Mesozoic Era is the stage that goes from the end of the Paleozoic with the great extinction of the Permian (252 million years ago) and ends with the entry into the Cenozoic 65 million years ago (great extinction of the Cretaceous Period).
The Mesozoic Era is comprised of three stages:
Triassic Period: It begins 252 million years ago and ends 200 million years ago.
Jurassic Period: It begins 200 million years ago and ends 145 million years ago.
Cretaceous Period: It begins 145 million years ago and ends 65 million years ago. It’s the longest period of the Mesozoic.
The Mesozoic is characterized by a warm and humid Earth. Oxygen levels were very similar to today’s levels, thanks to the large coniferous forests that proliferated in the early Triassic period but were replaced by Angiospermae forests in the early Cretaceous.
We pass from a dry and arid climate at the beginning of the Triassic as we leave an extinction that left the continents dry, to still warm climates but with greater humidity at the beginning of the Jurassic and remain so until the end of the Cretaceous. It is thought that in the Cretaceous, the North Pole was able to hold ice in winter.
We began the Mesozoic Era with a supercontinent “massif” Pangea, with a large desert and no water in the center of the continent, surrounded by the great Panthalassa Ocean. It begins to open to the right, giving a C shape, giving rise to two supercontinents, Laurasia (North) and Gondwana (South), separated in the center by the Tethys Sea.
Life in the Mesozoic
The entrance to the Mesozoic is after a great extinction, one of the three largest that has occurred on Earth. Life re-emerged again with only a small percentage of species before the great Permian extinction, something incredible.
Recent studies show that, after a catastrophe that leaves few survivors (but different enough from each other to have several species, not only animals but also plants), evolution is accelerating, that is, there are a large number of niches and empty spaces that can house any kind of life, so species compete to be the first to arrive and stay in that territory.
It is this process that has allowed the Earth to continue to live after each extinction, and that after extinction life has changed and varied. In addition, in the Mesozoic, there are two important facts, one in plants and the other in animals.
Angiosperms appear on the plants. In the Carboniferous (approximately 359 million years ago), gymnosperms appeared and displaced ferns from terrestrial ecosystems. During the Paleozoic period conifer forests were very abundant, covering practically the entire Earth, but in the Cretaceous period angiosperms (plants with flowers) appeared and began to displace gymnosperms.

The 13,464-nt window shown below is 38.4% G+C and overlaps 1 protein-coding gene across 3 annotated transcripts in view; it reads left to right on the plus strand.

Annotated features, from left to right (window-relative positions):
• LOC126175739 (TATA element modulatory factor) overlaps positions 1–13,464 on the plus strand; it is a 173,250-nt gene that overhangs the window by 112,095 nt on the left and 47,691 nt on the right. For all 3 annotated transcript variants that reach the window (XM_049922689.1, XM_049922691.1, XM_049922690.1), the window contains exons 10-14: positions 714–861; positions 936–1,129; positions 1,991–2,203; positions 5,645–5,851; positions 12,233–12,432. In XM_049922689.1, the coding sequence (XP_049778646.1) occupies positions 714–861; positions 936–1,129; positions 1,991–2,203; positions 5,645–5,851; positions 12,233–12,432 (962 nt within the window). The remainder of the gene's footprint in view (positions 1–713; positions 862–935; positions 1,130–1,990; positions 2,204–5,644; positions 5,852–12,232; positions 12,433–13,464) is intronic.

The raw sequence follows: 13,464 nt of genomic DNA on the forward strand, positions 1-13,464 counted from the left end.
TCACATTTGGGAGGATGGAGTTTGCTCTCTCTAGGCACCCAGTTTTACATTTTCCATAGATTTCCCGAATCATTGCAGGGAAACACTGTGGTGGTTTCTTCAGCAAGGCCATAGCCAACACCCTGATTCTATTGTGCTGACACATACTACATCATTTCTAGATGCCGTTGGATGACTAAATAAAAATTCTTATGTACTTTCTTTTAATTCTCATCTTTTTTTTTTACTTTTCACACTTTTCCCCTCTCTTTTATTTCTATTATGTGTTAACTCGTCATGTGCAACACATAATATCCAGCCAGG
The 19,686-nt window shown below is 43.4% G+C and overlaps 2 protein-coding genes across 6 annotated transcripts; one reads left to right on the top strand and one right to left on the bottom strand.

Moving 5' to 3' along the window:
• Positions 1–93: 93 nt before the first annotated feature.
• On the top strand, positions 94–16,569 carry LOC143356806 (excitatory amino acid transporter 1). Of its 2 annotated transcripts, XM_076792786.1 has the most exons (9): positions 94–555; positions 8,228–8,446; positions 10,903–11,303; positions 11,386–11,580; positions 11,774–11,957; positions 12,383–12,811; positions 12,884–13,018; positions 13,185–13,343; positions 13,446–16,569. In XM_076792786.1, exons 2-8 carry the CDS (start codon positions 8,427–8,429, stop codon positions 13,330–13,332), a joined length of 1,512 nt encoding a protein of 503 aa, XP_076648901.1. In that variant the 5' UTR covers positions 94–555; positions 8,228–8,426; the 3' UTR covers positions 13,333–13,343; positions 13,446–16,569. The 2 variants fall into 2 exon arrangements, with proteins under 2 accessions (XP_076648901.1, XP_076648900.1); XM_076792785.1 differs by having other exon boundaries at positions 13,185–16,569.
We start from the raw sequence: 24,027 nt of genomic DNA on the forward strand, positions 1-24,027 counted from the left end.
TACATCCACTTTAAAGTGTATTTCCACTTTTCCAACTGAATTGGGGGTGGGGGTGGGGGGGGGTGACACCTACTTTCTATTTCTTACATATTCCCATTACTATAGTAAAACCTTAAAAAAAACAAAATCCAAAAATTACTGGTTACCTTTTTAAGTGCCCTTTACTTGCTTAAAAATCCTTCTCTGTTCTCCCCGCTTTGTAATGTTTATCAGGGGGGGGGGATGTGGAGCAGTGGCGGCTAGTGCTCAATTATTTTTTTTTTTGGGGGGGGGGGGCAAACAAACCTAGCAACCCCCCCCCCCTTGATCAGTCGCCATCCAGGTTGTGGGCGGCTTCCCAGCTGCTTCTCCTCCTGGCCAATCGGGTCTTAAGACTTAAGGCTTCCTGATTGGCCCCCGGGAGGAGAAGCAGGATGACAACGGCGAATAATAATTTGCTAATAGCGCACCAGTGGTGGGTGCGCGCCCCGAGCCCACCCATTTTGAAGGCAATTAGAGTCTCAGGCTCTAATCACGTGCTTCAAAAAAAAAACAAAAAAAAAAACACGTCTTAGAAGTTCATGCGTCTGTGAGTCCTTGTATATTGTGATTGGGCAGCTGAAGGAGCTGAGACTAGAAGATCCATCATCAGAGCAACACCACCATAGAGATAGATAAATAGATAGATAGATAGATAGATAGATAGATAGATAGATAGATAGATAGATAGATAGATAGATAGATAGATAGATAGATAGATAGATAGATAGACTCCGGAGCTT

It is known with certainty that this fact was in the Cretaceous, obtaining a complete fossil plant, but some authors think that the plants with flowers could appear before (in the Jurassic) and that later in the Cretaceous they would begin to displace in great measure the conifers.
Birds appear in animals. Although the Mesozoic is known as the “Age of the Dinosaurs”, and is a very striking fact since they would be the largest land animals that dominated the Earth, at an evolutionary level and looking at a more current point in the Mesozoic we find the origin of birds, the current descendants of the dinosaurs (and that, therefore, we can consider them without fear of doubt as dinosaurs).
The birds come from a family of Saurian dinosaurs, theropod dinosaurs, that is, dinosaurs with hips similar to those of a reptile and carnivores.
The appearance of the feather was essential for the dinosaurs to become the current birds. The pen did not originate as an instrument for the airborne environment but originated for thermoregulation.
The feather is a great insulator of the heat and allows to regulate the corporal temperature, besides being covered in a wax that waterproofs the animal. The primitive feather (proto-plume) is more similar to a hair than to a current macroscopic feather, but if we look a little closer we can see the rachis (central rod) from which the threads that make up the feathers fork.
End of the Mesozoic
The Mesozoic ended about 65 million years ago in the great extinction of the Cretaceous, ending the “Age of the Dinosaurs” and giving way to the Cenozoic and the “Age of Mammals”.
This extinction is the best known, and not only the non-avian dinosaurs but also other groups of Archosaurs such as pteranodons (aerial reptiles) or plesiosaurs and ichthyosaurs (aquatic reptiles) become extinct. Therefore, the great extinction of the Cretaceous affects mainly the Archosauromorpha clade, although there was also extinction at the plant level and of other animal taxa such as amphibians, fish or mammals (although to a lesser extent compared to reptiles).